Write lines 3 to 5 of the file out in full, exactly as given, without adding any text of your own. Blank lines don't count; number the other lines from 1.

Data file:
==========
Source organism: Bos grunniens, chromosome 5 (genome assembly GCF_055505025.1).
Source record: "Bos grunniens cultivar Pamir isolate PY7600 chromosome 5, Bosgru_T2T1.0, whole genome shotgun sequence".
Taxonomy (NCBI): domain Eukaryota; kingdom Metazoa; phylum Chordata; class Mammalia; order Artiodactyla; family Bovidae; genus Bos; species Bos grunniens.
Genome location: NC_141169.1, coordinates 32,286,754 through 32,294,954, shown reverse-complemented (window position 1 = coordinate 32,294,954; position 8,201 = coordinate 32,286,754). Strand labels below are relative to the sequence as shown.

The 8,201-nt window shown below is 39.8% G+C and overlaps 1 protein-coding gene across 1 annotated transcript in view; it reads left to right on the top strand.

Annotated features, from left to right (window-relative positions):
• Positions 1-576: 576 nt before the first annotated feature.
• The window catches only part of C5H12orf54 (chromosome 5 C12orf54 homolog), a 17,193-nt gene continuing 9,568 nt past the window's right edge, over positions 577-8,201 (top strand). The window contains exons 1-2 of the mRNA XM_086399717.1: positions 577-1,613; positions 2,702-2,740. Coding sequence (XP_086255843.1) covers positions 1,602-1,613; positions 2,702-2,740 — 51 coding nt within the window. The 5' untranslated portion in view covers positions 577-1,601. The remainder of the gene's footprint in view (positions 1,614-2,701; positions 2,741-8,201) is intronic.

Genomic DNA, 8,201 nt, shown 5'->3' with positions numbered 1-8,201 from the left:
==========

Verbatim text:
Taxonomy (NCBI): domain Eukaryota; kingdom Metazoa; phylum Chordata; class Mammalia; order Artiodactyla; family Bovidae; genus Bos; species Bos grunniens.
Genome location: NC_141169.1, coordinates 32,286,754 through 32,294,954, shown reverse-complemented (window position 1 = coordinate 32,294,954; position 8,201 = coordinate 32,286,754). Strand labels below are relative to the sequence as shown.

The 8,201-nt window shown below is 39.8% G+C and overlaps 1 protein-coding gene across 1 annotated transcript in view; it reads left to right on the top strand.